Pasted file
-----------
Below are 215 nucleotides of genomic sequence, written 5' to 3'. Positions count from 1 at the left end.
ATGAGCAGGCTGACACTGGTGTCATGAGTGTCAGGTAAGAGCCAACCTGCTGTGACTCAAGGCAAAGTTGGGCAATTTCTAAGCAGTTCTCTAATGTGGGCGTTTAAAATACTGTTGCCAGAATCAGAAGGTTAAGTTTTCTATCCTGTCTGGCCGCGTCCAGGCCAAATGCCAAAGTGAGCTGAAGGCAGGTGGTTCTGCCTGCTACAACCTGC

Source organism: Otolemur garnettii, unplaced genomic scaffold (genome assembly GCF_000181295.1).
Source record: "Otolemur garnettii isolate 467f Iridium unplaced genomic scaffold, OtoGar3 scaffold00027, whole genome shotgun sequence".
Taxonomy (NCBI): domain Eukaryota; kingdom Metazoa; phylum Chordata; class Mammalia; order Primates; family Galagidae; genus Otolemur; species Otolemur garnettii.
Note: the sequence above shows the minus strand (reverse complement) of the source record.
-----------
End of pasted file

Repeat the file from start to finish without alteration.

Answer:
Below are 215 nucleotides of genomic sequence, written 5' to 3'. Positions count from 1 at the left end.
ATGAGCAGGCTGACACTGGTGTCATGAGTGTCAGGTAAGAGCCAACCTGCTGTGACTCAAGGCAAAGTTGGGCAATTTCTAAGCAGTTCTCTAATGTGGGCGTTTAAAATACTGTTGCCAGAATCAGAAGGTTAAGTTTTCTATCCTGTCTGGCCGCGTCCAGGCCAAATGCCAAAGTGAGCTGAAGGCAGGTGGTTCTGCCTGCTACAACCTGC

Source organism: Otolemur garnettii, unplaced genomic scaffold (genome assembly GCF_000181295.1).
Source record: "Otolemur garnettii isolate 467f Iridium unplaced genomic scaffold, OtoGar3 scaffold00027, whole genome shotgun sequence".
Taxonomy (NCBI): domain Eukaryota; kingdom Metazoa; phylum Chordata; class Mammalia; order Primates; family Galagidae; genus Otolemur; species Otolemur garnettii.
Note: the sequence above shows the minus strand (reverse complement) of the source record.